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“The United Nations should punish China for keep violating human rights”

Interview with Eeling Chiu

Being a human rights activist, Eeling Chiu was active in supporting Lee Ming-che, the first Taiwanese being sentenced to prison in the People’s Republic of China for allegedly engaging in activities against the state. SLD spoke to Eeling about the case of Lee Ming-che and human rights in China.

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Populism is here to stay

A conversation with Martin Eiermann 

The rise of populism in Europe is not a fad, as Berkeley’s Martin Eiermann claims in a recent study on voting trends, conducted with Yascha Mounk and Limor Gultchin for the Tony Blair Institute. Their data shows that right-wing extremism has already changed Europe’s political landscape — and it is here to stay.

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To fix the divide, first we all must serve

by Signe Janoska-Bedi

Clashes in Charlottesville, Virginia, this past summer indicated a deep discord in American social identity but provided few immediate clues as to a solution. More specifically, the riots showed Americans that our increasingly inclusive society – certainly not yet inclusive enough – is under threat. Today’s level of political and social polarization reminds us of the Antebellum South, in context if not intensity.

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The role of the transatlantic millennial

by Kyle Shishkin and Nick Romanoff

Instead of a narrative that opposes the union in pursuit of nationalistic sentiments, there is a need for a narrative that strives to improve the current union, one focused on maintaining the stability and peace that is so easy to take for granted, Shishkin and Romanoff argue.

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What Roy Moore’s Loss Means

By Joseph Hammond

Former Alabama Supreme Court Justice Roy Moore was defeated this week in a special election by incoming Democratic rival Doug Jones. For the Democrats it was a  chance to turn the tide against President Trump and also to test strategies and candidates for future elections. Most notably New Jersey Senator Corey Booker.

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Polarization and centrism: Finding a new mean

In his Op-Ed, Paul Ostwald argues that the US and German political culture suffered from opposite evils: While polarization threatened to rip apart the US, an excessive centrism paralysed Germany. But while there is little movement in the US, Germany might have found a way out of the impasse. 

Exactly ten years ago, Angela Merkel’s Conservatives adopted a new “Grundsatzprogramm” that set out the party’s take on the coming twenty years. In it, Merkel claimed the political middle ground for her party, telling her cheering followers that, “here is the political centre, and that’s where we will be in the years to come”.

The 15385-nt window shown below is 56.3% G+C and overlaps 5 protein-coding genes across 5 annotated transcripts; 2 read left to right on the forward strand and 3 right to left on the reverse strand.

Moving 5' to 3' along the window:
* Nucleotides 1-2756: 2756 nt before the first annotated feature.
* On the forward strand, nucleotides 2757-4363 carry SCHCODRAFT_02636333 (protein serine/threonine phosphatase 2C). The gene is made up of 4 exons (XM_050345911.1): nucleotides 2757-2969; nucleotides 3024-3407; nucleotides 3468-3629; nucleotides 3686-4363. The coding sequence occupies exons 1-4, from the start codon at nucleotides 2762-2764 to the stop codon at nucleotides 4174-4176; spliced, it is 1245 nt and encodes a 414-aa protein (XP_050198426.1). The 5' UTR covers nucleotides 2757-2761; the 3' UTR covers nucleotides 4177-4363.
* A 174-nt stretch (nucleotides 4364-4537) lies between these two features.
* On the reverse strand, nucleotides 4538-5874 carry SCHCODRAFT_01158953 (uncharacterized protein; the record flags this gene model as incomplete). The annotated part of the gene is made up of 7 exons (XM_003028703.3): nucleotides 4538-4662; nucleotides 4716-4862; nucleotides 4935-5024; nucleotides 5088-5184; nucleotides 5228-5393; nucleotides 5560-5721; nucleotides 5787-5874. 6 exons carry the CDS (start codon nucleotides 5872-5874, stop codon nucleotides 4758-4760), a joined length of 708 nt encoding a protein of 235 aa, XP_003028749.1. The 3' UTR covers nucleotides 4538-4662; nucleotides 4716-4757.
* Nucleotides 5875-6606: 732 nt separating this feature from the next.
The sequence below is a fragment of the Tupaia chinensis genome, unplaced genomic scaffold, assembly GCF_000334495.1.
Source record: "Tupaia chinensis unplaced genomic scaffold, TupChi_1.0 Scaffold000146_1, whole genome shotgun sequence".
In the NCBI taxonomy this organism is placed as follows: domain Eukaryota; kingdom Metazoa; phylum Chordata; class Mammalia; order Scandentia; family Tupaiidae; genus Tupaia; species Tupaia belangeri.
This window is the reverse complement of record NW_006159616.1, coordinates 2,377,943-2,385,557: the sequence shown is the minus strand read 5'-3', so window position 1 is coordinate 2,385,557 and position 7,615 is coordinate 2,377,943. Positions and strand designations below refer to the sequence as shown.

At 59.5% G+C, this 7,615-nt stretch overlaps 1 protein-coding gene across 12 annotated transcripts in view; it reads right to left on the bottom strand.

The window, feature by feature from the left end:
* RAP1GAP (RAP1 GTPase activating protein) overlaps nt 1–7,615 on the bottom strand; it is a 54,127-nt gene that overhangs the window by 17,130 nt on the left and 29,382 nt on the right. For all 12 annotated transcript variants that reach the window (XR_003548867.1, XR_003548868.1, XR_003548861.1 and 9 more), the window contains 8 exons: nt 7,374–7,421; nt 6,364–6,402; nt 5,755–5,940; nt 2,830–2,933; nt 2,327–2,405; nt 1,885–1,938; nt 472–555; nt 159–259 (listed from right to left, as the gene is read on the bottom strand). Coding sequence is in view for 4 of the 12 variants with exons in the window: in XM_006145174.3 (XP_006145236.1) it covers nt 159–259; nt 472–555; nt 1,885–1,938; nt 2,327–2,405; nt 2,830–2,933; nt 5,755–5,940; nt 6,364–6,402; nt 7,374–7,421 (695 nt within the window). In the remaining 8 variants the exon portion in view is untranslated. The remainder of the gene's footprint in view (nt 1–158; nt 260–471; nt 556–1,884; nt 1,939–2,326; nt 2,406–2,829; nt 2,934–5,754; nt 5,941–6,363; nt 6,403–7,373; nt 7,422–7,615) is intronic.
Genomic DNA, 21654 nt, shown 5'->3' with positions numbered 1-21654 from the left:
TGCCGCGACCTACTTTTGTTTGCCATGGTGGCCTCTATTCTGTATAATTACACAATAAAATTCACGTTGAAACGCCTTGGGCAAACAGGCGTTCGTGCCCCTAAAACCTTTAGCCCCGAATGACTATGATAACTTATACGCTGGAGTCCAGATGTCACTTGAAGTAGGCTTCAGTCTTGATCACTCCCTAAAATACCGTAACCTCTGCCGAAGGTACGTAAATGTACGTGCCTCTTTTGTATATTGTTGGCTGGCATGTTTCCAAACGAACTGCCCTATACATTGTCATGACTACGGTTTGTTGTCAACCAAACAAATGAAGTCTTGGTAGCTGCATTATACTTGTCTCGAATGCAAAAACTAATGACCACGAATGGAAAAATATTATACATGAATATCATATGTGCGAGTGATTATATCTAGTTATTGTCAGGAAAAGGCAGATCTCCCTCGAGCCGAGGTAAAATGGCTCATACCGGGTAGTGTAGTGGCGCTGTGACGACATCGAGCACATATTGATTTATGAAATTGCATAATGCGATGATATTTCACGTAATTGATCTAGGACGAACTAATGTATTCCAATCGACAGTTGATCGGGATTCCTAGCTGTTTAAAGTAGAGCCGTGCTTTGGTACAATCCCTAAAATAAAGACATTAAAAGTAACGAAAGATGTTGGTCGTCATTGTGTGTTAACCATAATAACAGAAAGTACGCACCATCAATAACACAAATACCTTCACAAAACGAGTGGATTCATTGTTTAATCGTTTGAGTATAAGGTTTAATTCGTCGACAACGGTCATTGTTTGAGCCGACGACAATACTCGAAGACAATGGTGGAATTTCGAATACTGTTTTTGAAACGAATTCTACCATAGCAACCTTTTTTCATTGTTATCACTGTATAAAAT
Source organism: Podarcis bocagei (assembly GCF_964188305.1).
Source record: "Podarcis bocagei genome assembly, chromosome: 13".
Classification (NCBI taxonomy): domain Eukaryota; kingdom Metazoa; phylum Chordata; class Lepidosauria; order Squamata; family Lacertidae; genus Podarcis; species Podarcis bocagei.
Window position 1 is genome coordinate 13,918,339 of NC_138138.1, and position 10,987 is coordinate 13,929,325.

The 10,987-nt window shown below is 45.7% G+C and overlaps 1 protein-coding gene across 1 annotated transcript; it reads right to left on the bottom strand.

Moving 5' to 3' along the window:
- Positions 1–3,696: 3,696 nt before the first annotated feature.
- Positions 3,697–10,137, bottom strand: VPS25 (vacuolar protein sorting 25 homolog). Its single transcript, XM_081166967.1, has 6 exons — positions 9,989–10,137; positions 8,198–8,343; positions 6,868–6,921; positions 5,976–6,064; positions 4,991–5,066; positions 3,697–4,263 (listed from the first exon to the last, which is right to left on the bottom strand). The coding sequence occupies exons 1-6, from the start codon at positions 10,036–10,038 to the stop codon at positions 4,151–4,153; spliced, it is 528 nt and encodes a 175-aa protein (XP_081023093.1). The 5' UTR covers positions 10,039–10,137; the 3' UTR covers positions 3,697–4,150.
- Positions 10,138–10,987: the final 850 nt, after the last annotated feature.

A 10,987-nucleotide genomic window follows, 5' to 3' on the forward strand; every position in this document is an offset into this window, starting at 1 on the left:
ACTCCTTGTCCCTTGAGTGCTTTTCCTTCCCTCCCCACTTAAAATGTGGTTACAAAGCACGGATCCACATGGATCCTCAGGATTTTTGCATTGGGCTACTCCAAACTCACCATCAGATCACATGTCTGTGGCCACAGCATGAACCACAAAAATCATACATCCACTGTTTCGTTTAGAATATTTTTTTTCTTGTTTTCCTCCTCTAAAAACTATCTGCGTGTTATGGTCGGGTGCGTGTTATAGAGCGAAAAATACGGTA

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Lebanon and foreign interference – is there hope for a way out?

by Constantin Wiegand

Saudi Arabia’s regional standoff with Iran escalated last Saturday, as Lebanese Prime Minister Saad Hariri unexpectedly resigned. He did so in a televised broadcast from Saudi Arabia, blaming Iran and Hezbollah for his decision and alluding that his life was in danger. His resignation ended a political deal that had led to the election of Michel Aoun as president after more than two years of a political vacuum in Lebanon.

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“Most of us identify ​as Taiwanese, not Chinese”

Fei-fan Lin started the Sunflower Movement in 2014, a student protest against China’s increasing pressure on Taiwan. Lin, who today studies at the London School of Economics, and his movement were successful: they prevented a bill that would have given China more economic influence over Taiwan. Today five of the protesters are members of  Congress. The issue of Taiwan’s future, however, is all but resolved.

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Germany should seriously consider an Islamic national holiday

In his Op-Ed, Save Liberal Democracy Founder Alexander Görlach argues that introducing an Islamic national holiday could be a sensible step towards more integration. It would also be a potent symbol of Germany’s liberal democracy, he argues. 

The proposal came at an inopportune moment: Germany’s Conservative Secretary of the Interior Thomas de Maizière suggested introducing an Islamic public holiday. And indeed, it horrified his Conservative party colleagues. The party of incumbent Chancellor Merkel had suffered a major setback in the national election, primarily because of its migration policy. There was much talk of a political shift to the right. The extreme right-wing party, AfD, had gained 13% of the overall vote. In some constituencies, it managed to win up to 30% of the electorate. Especially in the eastern parts of the country.

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